How important has it been for you to have that fundamental understanding of sewing, tailoring, shirt-making?
“Once you know how something’s built, you can make it different—change it. You know how it’s constructed, so you can always work with the factory on how to make something—because a lot of times the factory’s like, no, you can’t do it. And I’ll be like well, actually, you can. If you try it this way, and you do this—and before you know it, they’re like oh, okay, this guy knows his stuff. And they kind of let you into their world. And then you start to push the envelope more and more.”

Your previous sportswear collections have contained a lot of military references. What inspired that?
“Military, I think, always has a huge influence in menswear. I didn’t realize it until I started working at Ralph Lauren, and he does military [so well]. The cargo pant is obviously military, but even down to the T-shirt, which was invented by the Navy to cover men’s chest hair. The desert boot that I’m wearing was invented for soldiers in the desert—they created this gum sole so their foot wouldn’t sink through [the sand]. I didn’t know all this stuff, but as I started getting into menswear, you start realizing there are so many references toward military.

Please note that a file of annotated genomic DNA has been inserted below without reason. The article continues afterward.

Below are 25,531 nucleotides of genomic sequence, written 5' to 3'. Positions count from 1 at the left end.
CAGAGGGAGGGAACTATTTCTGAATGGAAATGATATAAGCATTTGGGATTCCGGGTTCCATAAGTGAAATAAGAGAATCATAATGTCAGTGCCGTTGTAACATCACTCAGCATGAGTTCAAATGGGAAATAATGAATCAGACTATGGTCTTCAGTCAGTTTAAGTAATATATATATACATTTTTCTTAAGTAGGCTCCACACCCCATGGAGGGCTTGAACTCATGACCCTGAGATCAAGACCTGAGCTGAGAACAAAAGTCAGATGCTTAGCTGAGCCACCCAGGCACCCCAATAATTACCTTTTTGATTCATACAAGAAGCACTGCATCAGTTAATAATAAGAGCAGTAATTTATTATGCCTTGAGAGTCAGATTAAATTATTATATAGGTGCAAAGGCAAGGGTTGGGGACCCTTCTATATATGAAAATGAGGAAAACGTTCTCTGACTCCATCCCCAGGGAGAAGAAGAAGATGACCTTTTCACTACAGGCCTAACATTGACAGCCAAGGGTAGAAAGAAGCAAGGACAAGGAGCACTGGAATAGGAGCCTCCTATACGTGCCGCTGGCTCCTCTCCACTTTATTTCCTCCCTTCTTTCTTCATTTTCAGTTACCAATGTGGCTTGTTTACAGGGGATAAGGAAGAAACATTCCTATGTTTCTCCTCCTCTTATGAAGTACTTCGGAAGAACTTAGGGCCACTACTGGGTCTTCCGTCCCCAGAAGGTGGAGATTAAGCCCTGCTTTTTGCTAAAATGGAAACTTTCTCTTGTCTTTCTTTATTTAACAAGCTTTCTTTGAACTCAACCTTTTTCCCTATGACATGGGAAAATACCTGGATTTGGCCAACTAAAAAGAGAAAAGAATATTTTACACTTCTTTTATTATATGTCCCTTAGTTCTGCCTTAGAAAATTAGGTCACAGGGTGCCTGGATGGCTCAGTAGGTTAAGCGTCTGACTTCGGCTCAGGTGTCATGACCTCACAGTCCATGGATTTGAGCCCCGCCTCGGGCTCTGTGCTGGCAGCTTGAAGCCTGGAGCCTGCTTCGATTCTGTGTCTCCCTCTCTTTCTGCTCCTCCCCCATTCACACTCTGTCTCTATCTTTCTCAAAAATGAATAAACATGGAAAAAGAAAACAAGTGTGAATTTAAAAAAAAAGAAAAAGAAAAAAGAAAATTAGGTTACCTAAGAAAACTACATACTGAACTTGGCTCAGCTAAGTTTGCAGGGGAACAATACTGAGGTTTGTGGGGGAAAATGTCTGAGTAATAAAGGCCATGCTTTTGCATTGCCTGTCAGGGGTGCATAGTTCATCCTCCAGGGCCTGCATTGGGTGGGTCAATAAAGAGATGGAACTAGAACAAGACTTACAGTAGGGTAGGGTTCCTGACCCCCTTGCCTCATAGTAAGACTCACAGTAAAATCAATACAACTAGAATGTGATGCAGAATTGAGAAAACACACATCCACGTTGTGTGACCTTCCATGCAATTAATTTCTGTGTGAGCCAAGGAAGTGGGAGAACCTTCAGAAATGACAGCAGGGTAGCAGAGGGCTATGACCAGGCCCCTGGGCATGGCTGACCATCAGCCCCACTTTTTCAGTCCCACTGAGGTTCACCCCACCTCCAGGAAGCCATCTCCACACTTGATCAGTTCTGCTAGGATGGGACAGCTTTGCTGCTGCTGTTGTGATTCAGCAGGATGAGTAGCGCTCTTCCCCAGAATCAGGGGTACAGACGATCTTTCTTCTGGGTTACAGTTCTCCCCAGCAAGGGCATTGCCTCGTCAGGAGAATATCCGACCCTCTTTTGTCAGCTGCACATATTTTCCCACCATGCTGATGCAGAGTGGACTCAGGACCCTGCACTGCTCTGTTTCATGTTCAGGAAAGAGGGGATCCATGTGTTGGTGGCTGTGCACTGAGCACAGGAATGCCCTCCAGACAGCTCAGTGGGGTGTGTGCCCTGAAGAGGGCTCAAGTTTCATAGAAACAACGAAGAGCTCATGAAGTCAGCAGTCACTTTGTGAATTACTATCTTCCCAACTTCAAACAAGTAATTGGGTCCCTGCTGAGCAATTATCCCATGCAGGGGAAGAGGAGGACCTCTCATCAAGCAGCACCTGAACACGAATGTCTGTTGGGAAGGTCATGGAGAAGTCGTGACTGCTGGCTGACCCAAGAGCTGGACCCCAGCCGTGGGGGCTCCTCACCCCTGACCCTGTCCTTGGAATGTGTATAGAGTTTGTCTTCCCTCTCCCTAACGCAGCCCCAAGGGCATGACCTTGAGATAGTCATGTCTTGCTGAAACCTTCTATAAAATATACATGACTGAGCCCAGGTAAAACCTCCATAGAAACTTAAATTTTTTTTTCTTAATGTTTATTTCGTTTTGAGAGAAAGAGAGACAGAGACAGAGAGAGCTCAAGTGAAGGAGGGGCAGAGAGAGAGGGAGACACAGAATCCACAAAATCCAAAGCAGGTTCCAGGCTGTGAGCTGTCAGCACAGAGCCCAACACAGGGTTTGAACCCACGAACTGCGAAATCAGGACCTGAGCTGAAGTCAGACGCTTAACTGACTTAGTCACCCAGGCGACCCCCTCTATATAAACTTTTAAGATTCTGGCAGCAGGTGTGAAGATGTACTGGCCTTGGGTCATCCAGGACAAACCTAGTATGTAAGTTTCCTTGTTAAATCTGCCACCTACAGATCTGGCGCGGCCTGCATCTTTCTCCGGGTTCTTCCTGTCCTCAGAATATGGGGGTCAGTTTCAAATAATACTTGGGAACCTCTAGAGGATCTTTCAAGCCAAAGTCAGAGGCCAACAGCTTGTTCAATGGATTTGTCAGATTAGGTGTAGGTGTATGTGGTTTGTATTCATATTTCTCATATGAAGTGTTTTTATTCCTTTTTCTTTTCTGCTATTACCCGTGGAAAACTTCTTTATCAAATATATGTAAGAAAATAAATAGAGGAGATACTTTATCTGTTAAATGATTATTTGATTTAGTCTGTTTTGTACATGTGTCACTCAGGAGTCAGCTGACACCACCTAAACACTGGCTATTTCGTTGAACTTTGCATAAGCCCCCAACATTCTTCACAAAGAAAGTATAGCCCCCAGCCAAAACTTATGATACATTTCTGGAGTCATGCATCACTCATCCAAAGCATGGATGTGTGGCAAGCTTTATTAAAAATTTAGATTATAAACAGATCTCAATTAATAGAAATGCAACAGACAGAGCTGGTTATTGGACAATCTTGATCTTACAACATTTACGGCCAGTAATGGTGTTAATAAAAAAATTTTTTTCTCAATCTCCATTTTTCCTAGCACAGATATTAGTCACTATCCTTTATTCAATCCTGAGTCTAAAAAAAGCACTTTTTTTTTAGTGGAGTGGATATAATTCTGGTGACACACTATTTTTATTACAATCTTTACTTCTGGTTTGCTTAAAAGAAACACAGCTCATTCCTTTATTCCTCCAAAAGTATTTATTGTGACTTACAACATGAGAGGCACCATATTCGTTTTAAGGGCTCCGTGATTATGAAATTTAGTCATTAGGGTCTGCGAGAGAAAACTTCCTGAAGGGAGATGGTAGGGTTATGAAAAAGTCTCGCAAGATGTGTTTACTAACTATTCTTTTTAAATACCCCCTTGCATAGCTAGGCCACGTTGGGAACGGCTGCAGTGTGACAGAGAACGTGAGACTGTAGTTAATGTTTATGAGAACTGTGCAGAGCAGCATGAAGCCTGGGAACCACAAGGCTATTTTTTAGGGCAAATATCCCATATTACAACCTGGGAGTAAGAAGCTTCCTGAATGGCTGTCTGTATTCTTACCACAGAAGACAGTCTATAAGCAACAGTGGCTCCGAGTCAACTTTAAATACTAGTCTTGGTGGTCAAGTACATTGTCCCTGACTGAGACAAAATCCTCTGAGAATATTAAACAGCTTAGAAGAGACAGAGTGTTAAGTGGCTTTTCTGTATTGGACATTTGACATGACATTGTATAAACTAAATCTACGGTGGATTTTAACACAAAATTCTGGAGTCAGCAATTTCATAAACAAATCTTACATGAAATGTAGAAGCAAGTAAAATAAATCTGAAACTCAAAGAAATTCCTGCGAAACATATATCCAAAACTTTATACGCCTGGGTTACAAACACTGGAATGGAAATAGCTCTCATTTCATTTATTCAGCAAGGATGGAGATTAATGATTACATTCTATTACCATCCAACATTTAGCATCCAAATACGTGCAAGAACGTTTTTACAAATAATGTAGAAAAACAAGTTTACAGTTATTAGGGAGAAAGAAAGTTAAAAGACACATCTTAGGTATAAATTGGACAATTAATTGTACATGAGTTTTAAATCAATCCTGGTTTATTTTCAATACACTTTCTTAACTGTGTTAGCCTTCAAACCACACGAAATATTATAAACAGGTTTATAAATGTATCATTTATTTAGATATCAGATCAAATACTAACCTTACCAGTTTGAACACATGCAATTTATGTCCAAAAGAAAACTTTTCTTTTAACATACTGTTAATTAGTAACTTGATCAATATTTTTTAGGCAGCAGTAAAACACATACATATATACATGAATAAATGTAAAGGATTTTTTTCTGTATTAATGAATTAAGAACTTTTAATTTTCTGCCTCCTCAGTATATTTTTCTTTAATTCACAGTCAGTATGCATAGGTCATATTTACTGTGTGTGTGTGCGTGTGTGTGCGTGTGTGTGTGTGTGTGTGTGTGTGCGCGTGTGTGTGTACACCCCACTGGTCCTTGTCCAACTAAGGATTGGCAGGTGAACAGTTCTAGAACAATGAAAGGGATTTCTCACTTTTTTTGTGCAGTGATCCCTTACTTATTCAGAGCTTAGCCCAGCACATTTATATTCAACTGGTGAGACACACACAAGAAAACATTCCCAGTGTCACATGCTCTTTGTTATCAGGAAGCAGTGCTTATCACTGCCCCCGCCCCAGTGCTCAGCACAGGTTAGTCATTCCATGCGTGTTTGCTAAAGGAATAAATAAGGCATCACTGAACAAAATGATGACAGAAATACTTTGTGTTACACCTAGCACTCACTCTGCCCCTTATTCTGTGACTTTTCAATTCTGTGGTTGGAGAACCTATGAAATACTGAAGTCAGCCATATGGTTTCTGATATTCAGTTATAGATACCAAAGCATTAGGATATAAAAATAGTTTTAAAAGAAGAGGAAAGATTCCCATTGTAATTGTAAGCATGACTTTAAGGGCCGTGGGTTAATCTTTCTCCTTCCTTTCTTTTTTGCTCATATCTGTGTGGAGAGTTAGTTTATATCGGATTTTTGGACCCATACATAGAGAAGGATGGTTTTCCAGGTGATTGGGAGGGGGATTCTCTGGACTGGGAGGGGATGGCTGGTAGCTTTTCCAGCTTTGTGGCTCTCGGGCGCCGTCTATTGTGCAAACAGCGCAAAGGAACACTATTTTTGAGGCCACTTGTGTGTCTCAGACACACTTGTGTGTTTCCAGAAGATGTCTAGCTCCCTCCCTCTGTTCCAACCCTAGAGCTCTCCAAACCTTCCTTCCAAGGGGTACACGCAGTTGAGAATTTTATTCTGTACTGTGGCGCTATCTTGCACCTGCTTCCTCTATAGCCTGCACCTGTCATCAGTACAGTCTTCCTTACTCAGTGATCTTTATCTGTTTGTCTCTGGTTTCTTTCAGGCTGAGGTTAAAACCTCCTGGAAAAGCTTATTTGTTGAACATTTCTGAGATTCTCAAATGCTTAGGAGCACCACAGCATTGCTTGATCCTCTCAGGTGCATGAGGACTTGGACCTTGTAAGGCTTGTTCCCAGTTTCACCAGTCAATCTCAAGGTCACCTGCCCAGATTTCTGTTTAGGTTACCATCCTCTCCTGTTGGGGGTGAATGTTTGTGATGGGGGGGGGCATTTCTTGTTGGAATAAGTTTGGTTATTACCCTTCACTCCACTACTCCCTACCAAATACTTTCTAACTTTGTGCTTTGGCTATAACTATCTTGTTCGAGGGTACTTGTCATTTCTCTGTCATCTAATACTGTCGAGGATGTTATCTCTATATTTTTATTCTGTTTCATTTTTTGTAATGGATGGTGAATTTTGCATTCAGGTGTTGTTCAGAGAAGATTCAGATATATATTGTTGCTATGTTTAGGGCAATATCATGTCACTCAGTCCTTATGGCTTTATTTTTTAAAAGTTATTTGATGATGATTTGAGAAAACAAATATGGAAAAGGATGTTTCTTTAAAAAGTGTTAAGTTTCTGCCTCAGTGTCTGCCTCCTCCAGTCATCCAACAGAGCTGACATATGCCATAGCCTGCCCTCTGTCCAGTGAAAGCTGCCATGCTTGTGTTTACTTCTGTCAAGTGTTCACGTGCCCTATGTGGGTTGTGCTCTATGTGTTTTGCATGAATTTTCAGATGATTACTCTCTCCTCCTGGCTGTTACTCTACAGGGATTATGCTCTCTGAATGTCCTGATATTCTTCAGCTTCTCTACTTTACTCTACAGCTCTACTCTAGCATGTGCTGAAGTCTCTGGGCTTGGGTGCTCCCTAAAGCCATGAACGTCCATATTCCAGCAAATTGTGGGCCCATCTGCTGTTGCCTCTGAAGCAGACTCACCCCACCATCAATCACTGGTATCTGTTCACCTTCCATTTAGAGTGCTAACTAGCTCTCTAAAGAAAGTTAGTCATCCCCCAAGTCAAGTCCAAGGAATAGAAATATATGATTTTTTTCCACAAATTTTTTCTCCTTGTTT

“What I like about it is, there’s a basic, utilitarian style to it—and taking those elements, and fusing them with luxury is always a challenge for me. Trying to figure out how to make luxury utilitarian—which [in a way] are complete opposites. But that’s always been my challenge in creating a balance between the two.”

Form meets function.

Your latest collection is a bit different. What inspired Fall ’13?
“We called [this collection] Rebel Gentleman. I’ve always been inspired by motorcycle jackets, and this season, really liked the idea of mixing biker with tailoring. In years prior, we always had military mixed with tailoring, and it seemed very natural to mix motorcycle jackets in with it.